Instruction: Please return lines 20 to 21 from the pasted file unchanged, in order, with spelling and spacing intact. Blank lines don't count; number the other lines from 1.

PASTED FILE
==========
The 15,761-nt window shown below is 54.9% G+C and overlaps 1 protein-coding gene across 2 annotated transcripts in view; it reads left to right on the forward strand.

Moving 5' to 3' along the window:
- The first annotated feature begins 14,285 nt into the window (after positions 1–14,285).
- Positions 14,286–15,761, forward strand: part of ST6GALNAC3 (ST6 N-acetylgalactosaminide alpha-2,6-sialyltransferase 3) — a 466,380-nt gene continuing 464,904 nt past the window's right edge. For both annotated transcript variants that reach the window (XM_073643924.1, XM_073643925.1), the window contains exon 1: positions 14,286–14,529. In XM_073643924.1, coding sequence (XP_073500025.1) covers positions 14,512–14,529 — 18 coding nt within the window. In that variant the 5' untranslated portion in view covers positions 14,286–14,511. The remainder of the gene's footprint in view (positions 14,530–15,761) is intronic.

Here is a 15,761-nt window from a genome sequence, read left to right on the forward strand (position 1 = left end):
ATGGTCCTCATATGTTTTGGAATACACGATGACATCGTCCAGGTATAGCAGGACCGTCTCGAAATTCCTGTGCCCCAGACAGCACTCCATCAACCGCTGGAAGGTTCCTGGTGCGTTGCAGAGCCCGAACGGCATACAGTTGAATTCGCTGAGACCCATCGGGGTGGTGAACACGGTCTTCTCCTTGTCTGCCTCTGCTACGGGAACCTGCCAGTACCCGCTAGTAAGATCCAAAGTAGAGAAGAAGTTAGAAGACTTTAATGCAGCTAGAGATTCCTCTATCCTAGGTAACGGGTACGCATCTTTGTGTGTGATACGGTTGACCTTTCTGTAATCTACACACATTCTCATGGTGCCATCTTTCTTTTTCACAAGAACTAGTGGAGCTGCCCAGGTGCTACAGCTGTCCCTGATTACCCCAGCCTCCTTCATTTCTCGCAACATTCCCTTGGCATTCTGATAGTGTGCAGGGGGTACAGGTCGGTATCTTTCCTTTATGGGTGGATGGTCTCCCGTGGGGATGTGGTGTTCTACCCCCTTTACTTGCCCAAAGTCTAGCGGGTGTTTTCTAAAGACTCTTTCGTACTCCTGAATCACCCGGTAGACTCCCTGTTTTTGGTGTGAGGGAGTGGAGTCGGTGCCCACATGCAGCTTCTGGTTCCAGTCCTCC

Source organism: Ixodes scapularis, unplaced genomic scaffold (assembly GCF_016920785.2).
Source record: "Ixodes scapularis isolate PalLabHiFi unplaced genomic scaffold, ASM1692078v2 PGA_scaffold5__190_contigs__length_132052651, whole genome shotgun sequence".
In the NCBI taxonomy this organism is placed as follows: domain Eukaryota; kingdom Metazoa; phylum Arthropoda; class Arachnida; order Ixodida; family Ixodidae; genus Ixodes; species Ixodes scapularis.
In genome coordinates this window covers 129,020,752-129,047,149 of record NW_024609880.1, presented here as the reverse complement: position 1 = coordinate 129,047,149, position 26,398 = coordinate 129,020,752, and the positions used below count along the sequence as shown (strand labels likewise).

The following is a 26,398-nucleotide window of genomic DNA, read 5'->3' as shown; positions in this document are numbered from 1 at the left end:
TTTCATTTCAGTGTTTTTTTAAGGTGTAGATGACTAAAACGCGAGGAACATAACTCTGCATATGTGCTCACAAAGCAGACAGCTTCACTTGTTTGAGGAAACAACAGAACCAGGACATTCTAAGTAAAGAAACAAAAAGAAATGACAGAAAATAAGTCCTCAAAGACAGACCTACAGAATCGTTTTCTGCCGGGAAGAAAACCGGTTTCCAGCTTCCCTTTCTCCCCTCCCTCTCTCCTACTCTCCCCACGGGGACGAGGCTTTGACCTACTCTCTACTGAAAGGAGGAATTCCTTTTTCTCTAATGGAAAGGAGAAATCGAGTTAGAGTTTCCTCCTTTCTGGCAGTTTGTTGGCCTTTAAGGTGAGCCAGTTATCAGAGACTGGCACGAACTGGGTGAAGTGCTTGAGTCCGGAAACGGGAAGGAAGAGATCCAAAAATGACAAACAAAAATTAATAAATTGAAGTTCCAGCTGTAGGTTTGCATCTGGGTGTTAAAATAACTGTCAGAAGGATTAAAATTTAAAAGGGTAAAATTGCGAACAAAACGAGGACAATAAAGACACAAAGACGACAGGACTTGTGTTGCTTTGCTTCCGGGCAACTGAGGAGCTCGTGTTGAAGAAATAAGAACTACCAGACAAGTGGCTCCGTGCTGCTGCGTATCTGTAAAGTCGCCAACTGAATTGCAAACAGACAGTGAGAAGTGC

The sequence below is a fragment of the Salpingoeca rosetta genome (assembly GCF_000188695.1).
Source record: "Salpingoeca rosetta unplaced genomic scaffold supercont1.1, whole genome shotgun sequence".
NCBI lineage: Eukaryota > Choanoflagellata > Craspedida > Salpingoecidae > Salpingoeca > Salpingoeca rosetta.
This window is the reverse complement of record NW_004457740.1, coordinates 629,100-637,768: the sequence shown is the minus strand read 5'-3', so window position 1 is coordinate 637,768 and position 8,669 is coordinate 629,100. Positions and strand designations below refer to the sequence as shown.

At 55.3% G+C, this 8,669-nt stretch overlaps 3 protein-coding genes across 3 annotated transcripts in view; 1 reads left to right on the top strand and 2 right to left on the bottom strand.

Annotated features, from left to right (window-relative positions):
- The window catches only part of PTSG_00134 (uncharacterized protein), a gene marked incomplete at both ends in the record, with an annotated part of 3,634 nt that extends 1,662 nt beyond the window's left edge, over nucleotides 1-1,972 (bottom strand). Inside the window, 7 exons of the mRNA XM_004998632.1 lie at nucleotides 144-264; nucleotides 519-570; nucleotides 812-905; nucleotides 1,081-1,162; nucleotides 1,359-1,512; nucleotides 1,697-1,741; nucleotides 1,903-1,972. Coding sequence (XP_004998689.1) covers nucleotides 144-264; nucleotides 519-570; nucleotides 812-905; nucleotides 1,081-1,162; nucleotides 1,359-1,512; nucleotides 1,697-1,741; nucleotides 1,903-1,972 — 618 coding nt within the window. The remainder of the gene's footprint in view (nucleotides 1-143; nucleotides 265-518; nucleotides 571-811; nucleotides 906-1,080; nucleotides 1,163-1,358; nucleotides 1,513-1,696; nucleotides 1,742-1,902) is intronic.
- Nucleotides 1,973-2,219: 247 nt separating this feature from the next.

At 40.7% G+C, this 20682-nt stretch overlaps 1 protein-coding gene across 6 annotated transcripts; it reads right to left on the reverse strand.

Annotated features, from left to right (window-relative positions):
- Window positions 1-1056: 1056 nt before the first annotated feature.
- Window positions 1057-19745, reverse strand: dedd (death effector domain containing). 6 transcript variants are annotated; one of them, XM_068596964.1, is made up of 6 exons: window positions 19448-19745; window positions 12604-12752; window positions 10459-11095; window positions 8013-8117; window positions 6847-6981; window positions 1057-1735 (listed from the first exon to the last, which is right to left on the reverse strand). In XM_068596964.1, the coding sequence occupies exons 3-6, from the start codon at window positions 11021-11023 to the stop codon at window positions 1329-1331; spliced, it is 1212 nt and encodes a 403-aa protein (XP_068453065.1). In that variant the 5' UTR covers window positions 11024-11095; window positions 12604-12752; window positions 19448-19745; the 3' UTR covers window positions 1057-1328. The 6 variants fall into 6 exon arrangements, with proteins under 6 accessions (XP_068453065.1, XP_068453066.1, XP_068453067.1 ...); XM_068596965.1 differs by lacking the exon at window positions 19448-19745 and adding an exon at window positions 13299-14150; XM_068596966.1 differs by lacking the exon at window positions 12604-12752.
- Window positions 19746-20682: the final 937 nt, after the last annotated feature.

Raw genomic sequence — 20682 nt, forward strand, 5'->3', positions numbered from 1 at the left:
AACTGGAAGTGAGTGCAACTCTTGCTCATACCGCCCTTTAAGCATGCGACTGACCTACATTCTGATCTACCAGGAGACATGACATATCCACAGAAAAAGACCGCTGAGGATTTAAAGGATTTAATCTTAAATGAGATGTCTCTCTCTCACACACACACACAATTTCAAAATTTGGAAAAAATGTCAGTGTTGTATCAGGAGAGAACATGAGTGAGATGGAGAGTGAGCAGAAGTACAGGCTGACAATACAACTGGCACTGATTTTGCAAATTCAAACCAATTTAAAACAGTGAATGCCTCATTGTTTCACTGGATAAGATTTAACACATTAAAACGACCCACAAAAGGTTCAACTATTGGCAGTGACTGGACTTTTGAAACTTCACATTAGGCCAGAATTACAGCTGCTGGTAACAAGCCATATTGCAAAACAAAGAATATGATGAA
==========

- Nucleotides 1,973-2,219: 247 nt separating this feature from the next.

At 40.7% G+C, this 20682-nt stretch overlaps 1 protein-coding gene across 6 annotated transcripts; it reads right to left on the reverse strand.